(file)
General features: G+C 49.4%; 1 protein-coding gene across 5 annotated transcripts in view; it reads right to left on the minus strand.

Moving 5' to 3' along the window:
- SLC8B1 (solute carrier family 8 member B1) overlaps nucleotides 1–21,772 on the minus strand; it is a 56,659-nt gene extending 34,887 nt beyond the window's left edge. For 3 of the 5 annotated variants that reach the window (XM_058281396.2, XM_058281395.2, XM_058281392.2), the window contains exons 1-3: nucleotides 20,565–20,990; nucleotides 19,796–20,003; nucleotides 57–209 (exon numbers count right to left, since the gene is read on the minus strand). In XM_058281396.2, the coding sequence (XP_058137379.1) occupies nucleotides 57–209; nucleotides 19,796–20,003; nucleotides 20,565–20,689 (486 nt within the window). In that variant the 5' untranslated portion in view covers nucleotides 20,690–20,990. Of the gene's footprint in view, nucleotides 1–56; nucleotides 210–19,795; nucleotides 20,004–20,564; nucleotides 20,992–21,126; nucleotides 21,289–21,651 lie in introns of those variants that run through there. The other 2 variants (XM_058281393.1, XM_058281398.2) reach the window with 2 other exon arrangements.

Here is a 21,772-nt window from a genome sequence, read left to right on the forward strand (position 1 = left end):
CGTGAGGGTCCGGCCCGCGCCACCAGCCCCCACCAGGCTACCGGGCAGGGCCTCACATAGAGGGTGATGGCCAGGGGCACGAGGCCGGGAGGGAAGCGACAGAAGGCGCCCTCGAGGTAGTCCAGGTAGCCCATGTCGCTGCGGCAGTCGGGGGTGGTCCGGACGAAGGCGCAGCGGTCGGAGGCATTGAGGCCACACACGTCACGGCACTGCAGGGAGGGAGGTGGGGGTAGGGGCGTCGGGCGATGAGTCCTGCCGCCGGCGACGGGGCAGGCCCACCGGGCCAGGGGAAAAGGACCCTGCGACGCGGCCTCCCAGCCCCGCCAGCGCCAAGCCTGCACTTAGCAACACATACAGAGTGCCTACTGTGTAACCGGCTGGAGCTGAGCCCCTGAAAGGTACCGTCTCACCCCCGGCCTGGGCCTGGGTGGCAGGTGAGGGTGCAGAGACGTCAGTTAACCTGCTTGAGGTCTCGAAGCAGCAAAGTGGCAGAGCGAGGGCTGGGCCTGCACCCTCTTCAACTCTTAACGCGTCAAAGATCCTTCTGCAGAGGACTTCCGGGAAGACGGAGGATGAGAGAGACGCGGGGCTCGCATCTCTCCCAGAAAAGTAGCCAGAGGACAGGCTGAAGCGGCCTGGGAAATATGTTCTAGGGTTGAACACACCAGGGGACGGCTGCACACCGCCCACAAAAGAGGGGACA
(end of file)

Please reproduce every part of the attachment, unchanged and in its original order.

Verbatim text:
General features: G+C 49.4%; 1 protein-coding gene across 5 annotated transcripts in view; it reads right to left on the minus strand.

Moving 5' to 3' along the window:
- SLC8B1 (solute carrier family 8 member B1) overlaps nucleotides 1–21,772 on the minus strand; it is a 56,659-nt gene extending 34,887 nt beyond the window's left edge. For 3 of the 5 annotated variants that reach the window (XM_058281396.2, XM_058281395.2, XM_058281392.2), the window contains exons 1-3: nucleotides 20,565–20,990; nucleotides 19,796–20,003; nucleotides 57–209 (exon numbers count right to left, since the gene is read on the minus strand). In XM_058281396.2, the coding sequence (XP_058137379.1) occupies nucleotides 57–209; nucleotides 19,796–20,003; nucleotides 20,565–20,689 (486 nt within the window). In that variant the 5' untranslated portion in view covers nucleotides 20,690–20,990. Of the gene's footprint in view, nucleotides 1–56; nucleotides 210–19,795; nucleotides 20,004–20,564; nucleotides 20,992–21,126; nucleotides 21,289–21,651 lie in introns of those variants that run through there. The other 2 variants (XM_058281393.1, XM_058281398.2) reach the window with 2 other exon arrangements.

Here is a 21,772-nt window from a genome sequence, read left to right on the forward strand (position 1 = left end):
CGTGAGGGTCCGGCCCGCGCCACCAGCCCCCACCAGGCTACCGGGCAGGGCCTCACATAGAGGGTGATGGCCAGGGGCACGAGGCCGGGAGGGAAGCGACAGAAGGCGCCCTCGAGGTAGTCCAGGTAGCCCATGTCGCTGCGGCAGTCGGGGGTGGTCCGGACGAAGGCGCAGCGGTCGGAGGCATTGAGGCCACACACGTCACGGCACTGCAGGGAGGGAGGTGGGGGTAGGGGCGTCGGGCGATGAGTCCTGCCGCCGGCGACGGGGCAGGCCCACCGGGCCAGGGGAAAAGGACCCTGCGACGCGGCCTCCCAGCCCCGCCAGCGCCAAGCCTGCACTTAGCAACACATACAGAGTGCCTACTGTGTAACCGGCTGGAGCTGAGCCCCTGAAAGGTACCGTCTCACCCCCGGCCTGGGCCTGGGTGGCAGGTGAGGGTGCAGAGACGTCAGTTAACCTGCTTGAGGTCTCGAAGCAGCAAAGTGGCAGAGCGAGGGCTGGGCCTGCACCCTCTTCAACTCTTAACGCGTCAAAGATCCTTCTGCAGAGGACTTCCGGGAAGACGGAGGATGAGAGAGACGCGGGGCTCGCATCTCTCCCAGAAAAGTAGCCAGAGGACAGGCTGAAGCGGCCTGGGAAATATGTTCTAGGGTTGAACACACCAGGGGACGGCTGCACACCGCCCACAAAAGAGGGGACA